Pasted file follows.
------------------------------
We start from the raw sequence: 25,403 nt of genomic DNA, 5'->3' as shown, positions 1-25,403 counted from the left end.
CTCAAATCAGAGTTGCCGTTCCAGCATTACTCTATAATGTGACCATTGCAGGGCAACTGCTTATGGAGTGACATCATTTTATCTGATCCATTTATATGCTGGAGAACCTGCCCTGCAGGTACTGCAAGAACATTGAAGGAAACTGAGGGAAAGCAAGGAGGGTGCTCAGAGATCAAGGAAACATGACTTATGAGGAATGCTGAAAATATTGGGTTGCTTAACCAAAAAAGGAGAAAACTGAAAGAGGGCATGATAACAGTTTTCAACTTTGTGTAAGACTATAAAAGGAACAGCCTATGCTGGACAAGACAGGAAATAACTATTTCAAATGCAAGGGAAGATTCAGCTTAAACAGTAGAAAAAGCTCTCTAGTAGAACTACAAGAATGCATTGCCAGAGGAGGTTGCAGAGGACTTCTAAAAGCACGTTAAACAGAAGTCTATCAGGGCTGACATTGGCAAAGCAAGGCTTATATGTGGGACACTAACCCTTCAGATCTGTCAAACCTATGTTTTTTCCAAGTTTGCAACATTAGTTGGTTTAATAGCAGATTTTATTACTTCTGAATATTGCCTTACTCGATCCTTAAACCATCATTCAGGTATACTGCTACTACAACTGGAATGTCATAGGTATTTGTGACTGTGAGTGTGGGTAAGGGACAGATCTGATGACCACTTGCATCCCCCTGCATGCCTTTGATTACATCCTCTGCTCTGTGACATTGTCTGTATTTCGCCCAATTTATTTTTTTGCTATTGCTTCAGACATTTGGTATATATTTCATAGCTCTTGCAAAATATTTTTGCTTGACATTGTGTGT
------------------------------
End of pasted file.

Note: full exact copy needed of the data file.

We start from the raw sequence: 25,403 nt of genomic DNA, 5'->3' as shown, positions 1-25,403 counted from the left end.
CTCAAATCAGAGTTGCCGTTCCAGCATTACTCTATAATGTGACCATTGCAGGGCAACTGCTTATGGAGTGACATCATTTTATCTGATCCATTTATATGCTGGAGAACCTGCCCTGCAGGTACTGCAAGAACATTGAAGGAAACTGAGGGAAAGCAAGGAGGGTGCTCAGAGATCAAGGAAACATGACTTATGAGGAATGCTGAAAATATTGGGTTGCTTAACCAAAAAAGGAGAAAACTGAAAGAGGGCATGATAACAGTTTTCAACTTTGTGTAAGACTATAAAAGGAACAGCCTATGCTGGACAAGACAGGAAATAACTATTTCAAATGCAAGGGAAGATTCAGCTTAAACAGTAGAAAAAGCTCTCTAGTAGAACTACAAGAATGCATTGCCAGAGGAGGTTGCAGAGGACTTCTAAAAGCACGTTAAACAGAAGTCTATCAGGGCTGACATTGGCAAAGCAAGGCTTATATGTGGGACACTAACCCTTCAGATCTGTCAAACCTATGTTTTTTCCAAGTTTGCAACATTAGTTGGTTTAATAGCAGATTTTATTACTTCTGAATATTGCCTTACTCGATCCTTAAACCATCATTCAGGTATACTGCTACTACAACTGGAATGTCATAGGTATTTGTGACTGTGAGTGTGGGTAAGGGACAGATCTGATGACCACTTGCATCCCCCTGCATGCCTTTGATTACATCCTCTGCTCTGTGACATTGTCTGTATTTCGCCCAATTTATTTTTTTGCTATTGCTTCAGACATTTGGTATATATTTCATAGCTCTTGCAAAATATTTTTGCTTGACATTGTGTGT